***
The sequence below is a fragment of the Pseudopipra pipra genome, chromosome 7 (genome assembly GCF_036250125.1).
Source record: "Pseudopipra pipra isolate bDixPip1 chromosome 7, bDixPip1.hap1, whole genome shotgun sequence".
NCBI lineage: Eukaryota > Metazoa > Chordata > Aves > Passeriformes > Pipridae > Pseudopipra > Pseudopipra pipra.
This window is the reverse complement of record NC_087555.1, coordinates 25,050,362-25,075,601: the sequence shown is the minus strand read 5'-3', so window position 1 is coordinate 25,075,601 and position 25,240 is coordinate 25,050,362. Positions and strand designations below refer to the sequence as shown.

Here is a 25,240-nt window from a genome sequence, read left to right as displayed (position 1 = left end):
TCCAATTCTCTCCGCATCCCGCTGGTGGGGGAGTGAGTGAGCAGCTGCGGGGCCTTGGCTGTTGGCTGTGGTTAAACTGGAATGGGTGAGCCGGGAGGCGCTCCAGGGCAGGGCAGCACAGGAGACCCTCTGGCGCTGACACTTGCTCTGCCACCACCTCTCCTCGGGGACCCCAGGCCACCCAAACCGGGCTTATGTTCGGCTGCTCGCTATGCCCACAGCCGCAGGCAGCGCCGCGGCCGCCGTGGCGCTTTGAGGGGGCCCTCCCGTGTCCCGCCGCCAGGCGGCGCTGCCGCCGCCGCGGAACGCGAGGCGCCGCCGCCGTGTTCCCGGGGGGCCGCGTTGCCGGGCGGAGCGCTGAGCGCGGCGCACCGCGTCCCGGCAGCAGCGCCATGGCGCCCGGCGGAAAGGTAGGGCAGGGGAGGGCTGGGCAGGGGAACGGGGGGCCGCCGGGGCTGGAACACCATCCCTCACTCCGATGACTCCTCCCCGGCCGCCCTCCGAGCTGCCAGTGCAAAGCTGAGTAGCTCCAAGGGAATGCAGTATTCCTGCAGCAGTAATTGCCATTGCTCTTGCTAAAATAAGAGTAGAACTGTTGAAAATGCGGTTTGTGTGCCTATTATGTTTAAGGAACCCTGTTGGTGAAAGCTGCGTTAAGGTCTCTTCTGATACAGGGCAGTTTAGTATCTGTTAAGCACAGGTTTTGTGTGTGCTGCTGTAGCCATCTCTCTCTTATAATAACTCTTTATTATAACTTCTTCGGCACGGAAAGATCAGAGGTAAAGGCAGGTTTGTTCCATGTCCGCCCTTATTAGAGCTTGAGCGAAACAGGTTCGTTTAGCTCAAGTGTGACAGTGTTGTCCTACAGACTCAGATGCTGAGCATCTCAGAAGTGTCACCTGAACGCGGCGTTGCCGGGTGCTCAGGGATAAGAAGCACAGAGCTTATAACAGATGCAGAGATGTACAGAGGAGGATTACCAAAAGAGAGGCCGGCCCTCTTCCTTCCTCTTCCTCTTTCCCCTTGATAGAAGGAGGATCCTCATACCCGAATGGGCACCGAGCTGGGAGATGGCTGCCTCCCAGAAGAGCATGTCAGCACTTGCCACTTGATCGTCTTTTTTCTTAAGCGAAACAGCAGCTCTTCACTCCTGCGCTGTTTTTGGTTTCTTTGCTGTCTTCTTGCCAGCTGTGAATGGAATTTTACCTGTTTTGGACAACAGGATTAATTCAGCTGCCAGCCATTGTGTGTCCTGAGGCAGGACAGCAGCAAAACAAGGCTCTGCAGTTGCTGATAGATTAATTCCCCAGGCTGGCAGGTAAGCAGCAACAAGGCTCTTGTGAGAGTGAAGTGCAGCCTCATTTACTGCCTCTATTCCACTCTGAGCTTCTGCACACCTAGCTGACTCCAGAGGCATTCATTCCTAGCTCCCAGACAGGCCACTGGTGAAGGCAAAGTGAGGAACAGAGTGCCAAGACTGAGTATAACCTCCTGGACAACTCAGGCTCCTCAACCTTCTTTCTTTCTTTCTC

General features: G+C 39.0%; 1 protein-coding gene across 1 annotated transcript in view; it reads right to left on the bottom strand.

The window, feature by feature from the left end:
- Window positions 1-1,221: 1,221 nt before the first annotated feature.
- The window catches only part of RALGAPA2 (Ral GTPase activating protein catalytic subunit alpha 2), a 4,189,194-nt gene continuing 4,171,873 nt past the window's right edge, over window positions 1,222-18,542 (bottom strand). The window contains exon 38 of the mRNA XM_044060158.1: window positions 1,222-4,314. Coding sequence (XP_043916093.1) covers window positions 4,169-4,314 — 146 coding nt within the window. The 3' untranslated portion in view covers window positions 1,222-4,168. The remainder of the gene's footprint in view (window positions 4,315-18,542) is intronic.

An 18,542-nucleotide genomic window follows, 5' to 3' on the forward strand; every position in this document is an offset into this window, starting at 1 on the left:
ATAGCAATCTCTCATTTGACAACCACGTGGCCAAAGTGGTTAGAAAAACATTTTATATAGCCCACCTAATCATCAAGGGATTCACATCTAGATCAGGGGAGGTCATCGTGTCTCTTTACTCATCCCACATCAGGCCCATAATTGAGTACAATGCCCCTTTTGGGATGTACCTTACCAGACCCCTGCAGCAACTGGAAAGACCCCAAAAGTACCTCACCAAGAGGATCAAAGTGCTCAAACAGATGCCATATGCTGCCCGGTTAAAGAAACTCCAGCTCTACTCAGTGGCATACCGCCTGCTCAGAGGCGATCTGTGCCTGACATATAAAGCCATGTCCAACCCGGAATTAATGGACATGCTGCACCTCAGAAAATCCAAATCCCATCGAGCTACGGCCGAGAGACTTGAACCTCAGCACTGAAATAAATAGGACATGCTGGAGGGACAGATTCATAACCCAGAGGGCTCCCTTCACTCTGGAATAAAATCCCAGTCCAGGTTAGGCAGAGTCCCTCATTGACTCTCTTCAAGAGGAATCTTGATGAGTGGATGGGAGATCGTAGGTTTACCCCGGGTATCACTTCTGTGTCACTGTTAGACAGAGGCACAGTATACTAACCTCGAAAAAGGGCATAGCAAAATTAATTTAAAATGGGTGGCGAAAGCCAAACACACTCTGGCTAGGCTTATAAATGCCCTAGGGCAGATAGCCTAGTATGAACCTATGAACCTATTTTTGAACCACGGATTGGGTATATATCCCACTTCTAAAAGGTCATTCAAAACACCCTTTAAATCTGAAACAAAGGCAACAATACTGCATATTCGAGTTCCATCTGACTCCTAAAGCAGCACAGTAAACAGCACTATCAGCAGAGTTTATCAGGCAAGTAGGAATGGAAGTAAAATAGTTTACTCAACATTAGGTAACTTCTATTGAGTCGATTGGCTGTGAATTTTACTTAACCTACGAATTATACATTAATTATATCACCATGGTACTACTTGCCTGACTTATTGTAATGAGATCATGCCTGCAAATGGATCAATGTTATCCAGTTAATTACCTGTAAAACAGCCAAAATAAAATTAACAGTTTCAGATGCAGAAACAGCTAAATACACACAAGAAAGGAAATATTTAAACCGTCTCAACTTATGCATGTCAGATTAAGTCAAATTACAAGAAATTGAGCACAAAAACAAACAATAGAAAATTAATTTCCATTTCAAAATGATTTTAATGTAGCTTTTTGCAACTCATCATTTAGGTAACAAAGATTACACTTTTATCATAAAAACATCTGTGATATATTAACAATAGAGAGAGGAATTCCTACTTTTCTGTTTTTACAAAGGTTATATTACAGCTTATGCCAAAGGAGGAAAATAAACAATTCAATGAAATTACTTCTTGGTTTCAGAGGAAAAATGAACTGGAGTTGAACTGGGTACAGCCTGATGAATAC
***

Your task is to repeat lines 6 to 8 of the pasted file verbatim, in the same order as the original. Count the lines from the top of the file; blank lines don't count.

TCCAATTCTCTCCGCATCCCGCTGGTGGGGGAGTGAGTGAGCAGCTGCGGGGCCTTGGCTGTTGGCTGTGGTTAAACTGGAATGGGTGAGCCGGGAGGCGCTCCAGGGCAGGGCAGCACAGGAGACCCTCTGGCGCTGACACTTGCTCTGCCACCACCTCTCCTCGGGGACCCCAGGCCACCCAAACCGGGCTTATGTTCGGCTGCTCGCTATGCCCACAGCCGCAGGCAGCGCCGCGGCCGCCGTGGCGCTTTGAGGGGGCCCTCCCGTGTCCCGCCGCCAGGCGGCGCTGCCGCCGCCGCGGAACGCGAGGCGCCGCCGCCGTGTTCCCGGGGGGCCGCGTTGCCGGGCGGAGCGCTGAGCGCGGCGCACCGCGTCCCGGCAGCAGCGCCATGGCGCCCGGCGGAAAGGTAGGGCAGGGGAGGGCTGGGCAGGGGAACGGGGGGCCGCCGGGGCTGGAACACCATCCCTCACTCCGATGACTCCTCCCCGGCCGCCCTCCGAGCTGCCAGTGCAAAGCTGAGTAGCTCCAAGGGAATGCAGTATTCCTGCAGCAGTAATTGCCATTGCTCTTGCTAAAATAAGAGTAGAACTGTTGAAAATGCGGTTTGTGTGCCTATTATGTTTAAGGAACCCTGTTGGTGAAAGCTGCGTTAAGGTCTCTTCTGATACAGGGCAGTTTAGTATCTGTTAAGCACAGGTTTTGTGTGTGCTGCTGTAGCCATCTCTCTCTTATAATAACTCTTTATTATAACTTCTTCGGCACGGAAAGATCAGAGGTAAAGGCAGGTTTGTTCCATGTCCGCCCTTATTAGAGCTTGAGCGAAACAGGTTCGTTTAGCTCAAGTGTGACAGTGTTGTCCTACAGACTCAGATGCTGAGCATCTCAGAAGTGTCACCTGAACGCGGCGTTGCCGGGTGCTCAGGGATAAGAAGCACAGAGCTTATAACAGATGCAGAGATGTACAGAGGAGGATTACCAAAAGAGAGGCCGGCCCTCTTCCTTCCTCTTCCTCTTTCCCCTTGATAGAAGGAGGATCCTCATACCCGAATGGGCACCGAGCTGGGAGATGGCTGCCTCCCAGAAGAGCATGTCAGCACTTGCCACTTGATCGTCTTTTTTCTTAAGCGAAACAGCAGCTCTTCACTCCTGCGCTGTTTTTGGTTTCTTTGCTGTCTTCTTGCCAGCTGTGAATGGAATTTTACCTGTTTTGGACAACAGGATTAATTCAGCTGCCAGCCATTGTGTGTCCTGAGGCAGGACAGCAGCAAAACAAGGCTCTGCAGTTGCTGATAGATTAATTCCCCAGGCTGGCAGGTAAGCAGCAACAAGGCTCTTGTGAGAGTGAAGTGCAGCCTCATTTACTGCCTCTATTCCACTCTGAGCTTCTGCACACCTAGCTGACTCCAGAGGCATTCATTCCTAGCTCCCAGACAGGCCACTGGTGAAGGCAAAGTGAGGAACAGAGTGCCAAGACTGAGTATAACCTCCTGGACAACTCAGGCTCCTCAACCTTCTTTCTTTCTTTCTC

General features: G+C 39.0%; 1 protein-coding gene across 1 annotated transcript in view; it reads right to left on the bottom strand.

The window, feature by feature from the left end: